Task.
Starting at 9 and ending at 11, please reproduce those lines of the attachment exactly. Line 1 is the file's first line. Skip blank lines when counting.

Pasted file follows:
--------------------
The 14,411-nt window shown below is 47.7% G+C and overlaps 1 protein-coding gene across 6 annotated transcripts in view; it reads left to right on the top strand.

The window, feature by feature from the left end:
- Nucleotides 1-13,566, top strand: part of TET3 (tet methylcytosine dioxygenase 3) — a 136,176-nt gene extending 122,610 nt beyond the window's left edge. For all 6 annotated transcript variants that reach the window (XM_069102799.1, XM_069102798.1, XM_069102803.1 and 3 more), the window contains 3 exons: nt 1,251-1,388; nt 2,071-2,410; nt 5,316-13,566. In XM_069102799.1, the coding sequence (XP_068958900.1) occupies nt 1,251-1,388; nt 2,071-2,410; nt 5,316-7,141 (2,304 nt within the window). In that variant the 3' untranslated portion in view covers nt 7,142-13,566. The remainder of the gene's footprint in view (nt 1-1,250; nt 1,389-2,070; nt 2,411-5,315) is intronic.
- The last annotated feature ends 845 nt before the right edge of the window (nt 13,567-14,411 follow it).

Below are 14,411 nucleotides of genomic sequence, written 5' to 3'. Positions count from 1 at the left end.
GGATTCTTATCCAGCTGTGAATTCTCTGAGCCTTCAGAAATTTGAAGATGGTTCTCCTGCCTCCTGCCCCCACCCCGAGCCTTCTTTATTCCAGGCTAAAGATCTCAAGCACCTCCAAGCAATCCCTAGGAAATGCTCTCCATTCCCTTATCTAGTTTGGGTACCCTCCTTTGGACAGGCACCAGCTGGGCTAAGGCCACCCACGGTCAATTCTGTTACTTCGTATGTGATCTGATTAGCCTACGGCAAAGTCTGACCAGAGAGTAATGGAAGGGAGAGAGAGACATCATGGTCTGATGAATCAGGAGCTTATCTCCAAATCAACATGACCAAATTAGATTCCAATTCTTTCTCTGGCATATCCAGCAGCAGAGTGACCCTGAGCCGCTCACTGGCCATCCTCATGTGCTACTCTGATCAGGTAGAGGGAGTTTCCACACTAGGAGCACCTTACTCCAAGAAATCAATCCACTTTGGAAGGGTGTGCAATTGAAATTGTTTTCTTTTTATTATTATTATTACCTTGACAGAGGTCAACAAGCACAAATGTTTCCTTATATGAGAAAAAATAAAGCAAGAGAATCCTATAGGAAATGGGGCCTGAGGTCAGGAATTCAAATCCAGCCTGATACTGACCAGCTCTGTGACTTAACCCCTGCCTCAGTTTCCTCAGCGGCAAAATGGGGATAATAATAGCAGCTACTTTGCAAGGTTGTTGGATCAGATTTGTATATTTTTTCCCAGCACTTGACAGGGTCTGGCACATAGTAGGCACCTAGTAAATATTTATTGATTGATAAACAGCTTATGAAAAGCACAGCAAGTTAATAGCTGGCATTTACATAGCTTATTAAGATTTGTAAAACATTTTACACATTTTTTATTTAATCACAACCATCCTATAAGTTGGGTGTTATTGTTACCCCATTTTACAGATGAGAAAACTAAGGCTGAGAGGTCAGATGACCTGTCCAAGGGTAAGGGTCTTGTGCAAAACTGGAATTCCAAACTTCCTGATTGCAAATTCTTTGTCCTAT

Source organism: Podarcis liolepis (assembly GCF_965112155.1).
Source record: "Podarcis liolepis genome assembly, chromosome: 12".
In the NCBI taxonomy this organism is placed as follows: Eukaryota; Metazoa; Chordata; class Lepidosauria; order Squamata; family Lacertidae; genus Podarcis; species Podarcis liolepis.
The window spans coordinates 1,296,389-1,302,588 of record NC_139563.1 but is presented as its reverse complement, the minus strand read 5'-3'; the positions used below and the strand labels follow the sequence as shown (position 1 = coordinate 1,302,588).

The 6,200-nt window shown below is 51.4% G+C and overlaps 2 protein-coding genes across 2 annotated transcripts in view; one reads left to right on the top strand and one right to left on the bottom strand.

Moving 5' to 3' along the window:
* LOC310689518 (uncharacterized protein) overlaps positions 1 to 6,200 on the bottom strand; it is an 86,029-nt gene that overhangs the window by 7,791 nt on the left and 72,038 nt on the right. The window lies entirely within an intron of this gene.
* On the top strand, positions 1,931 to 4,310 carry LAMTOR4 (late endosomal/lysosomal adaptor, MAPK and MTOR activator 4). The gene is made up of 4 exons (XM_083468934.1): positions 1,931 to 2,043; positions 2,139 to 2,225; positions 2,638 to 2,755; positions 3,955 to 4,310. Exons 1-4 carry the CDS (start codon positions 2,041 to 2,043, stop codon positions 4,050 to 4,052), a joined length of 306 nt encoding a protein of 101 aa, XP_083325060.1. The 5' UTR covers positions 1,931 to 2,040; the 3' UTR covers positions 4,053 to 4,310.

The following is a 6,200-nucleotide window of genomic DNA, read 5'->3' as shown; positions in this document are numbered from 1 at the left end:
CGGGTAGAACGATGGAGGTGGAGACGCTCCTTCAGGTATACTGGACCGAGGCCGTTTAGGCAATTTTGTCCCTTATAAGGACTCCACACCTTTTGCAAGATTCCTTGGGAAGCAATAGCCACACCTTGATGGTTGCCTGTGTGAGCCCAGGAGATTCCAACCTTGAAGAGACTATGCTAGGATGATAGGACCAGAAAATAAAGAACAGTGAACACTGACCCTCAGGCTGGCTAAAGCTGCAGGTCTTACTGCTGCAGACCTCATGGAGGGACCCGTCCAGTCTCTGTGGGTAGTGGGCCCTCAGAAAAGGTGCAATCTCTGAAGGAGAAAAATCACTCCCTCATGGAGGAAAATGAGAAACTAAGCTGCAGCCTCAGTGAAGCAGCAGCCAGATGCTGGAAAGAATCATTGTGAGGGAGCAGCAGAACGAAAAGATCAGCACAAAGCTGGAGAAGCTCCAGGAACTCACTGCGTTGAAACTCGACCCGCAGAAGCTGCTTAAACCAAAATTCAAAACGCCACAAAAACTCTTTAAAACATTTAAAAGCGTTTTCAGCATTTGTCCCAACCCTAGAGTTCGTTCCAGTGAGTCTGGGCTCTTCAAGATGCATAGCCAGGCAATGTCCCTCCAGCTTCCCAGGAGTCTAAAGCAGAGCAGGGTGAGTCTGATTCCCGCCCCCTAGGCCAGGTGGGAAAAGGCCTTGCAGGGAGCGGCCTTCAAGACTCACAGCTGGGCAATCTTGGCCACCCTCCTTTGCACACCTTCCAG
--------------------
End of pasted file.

In the NCBI taxonomy this organism is placed as follows: Eukaryota; Metazoa; Chordata; class Lepidosauria; order Squamata; family Lacertidae; genus Podarcis; species Podarcis liolepis.
The window spans coordinates 1,296,389-1,302,588 of record NC_139563.1 but is presented as its reverse complement, the minus strand read 5'-3'; the positions used below and the strand labels follow the sequence as shown (position 1 = coordinate 1,302,588).

The 6,200-nt window shown below is 51.4% G+C and overlaps 2 protein-coding genes across 2 annotated transcripts in view; one reads left to right on the top strand and one right to left on the bottom strand.